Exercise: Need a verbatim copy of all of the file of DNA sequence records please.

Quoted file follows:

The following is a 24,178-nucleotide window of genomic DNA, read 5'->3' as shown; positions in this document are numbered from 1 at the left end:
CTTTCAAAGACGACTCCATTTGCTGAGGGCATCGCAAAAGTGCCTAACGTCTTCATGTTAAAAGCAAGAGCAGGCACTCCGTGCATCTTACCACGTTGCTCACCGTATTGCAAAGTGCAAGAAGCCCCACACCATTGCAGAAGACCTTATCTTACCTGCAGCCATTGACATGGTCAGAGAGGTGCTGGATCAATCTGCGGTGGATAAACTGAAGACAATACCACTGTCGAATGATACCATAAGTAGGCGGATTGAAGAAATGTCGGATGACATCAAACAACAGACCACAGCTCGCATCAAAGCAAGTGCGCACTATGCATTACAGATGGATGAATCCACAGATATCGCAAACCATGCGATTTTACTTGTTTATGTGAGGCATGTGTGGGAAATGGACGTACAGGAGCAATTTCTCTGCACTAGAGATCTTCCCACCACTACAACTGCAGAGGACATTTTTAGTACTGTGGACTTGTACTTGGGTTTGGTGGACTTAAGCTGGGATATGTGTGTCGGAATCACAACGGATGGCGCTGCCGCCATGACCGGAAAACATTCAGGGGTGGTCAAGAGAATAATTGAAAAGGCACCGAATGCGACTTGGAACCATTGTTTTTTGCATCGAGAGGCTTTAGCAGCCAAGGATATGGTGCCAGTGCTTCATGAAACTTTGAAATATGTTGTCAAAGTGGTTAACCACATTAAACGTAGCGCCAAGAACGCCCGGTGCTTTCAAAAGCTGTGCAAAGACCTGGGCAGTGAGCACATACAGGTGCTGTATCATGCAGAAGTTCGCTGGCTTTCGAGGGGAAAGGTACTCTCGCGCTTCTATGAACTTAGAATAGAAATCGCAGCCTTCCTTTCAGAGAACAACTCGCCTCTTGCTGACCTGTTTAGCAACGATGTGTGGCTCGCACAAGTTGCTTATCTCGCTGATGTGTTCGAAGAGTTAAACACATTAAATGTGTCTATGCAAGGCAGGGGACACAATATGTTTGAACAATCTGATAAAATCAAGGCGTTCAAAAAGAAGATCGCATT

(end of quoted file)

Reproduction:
The following is a 24,178-nucleotide window of genomic DNA, read 5'->3' as shown; positions in this document are numbered from 1 at the left end:
CTTTCAAAGACGACTCCATTTGCTGAGGGCATCGCAAAAGTGCCTAACGTCTTCATGTTAAAAGCAAGAGCAGGCACTCCGTGCATCTTACCACGTTGCTCACCGTATTGCAAAGTGCAAGAAGCCCCACACCATTGCAGAAGACCTTATCTTACCTGCAGCCATTGACATGGTCAGAGAGGTGCTGGATCAATCTGCGGTGGATAAACTGAAGACAATACCACTGTCGAATGATACCATAAGTAGGCGGATTGAAGAAATGTCGGATGACATCAAACAACAGACCACAGCTCGCATCAAAGCAAGTGCGCACTATGCATTACAGATGGATGAATCCACAGATATCGCAAACCATGCGATTTTACTTGTTTATGTGAGGCATGTGTGGGAAATGGACGTACAGGAGCAATTTCTCTGCACTAGAGATCTTCCCACCACTACAACTGCAGAGGACATTTTTAGTACTGTGGACTTGTACTTGGGTTTGGTGGACTTAAGCTGGGATATGTGTGTCGGAATCACAACGGATGGCGCTGCCGCCATGACCGGAAAACATTCAGGGGTGGTCAAGAGAATAATTGAAAAGGCACCGAATGCGACTTGGAACCATTGTTTTTTGCATCGAGAGGCTTTAGCAGCCAAGGATATGGTGCCAGTGCTTCATGAAACTTTGAAATATGTTGTCAAAGTGGTTAACCACATTAAACGTAGCGCCAAGAACGCCCGGTGCTTTCAAAAGCTGTGCAAAGACCTGGGCAGTGAGCACATACAGGTGCTGTATCATGCAGAAGTTCGCTGGCTTTCGAGGGGAAAGGTACTCTCGCGCTTCTATGAACTTAGAATAGAAATCGCAGCCTTCCTTTCAGAGAACAACTCGCCTCTTGCTGACCTGTTTAGCAACGATGTGTGGCTCGCACAAGTTGCTTATCTCGCTGATGTGTTCGAAGAGTTAAACACATTAAATGTGTCTATGCAAGGCAGGGGACACAATATGTTTGAACAATCTGATAAAATCAAGGCGTTCAAAAAGAAGATCGCATT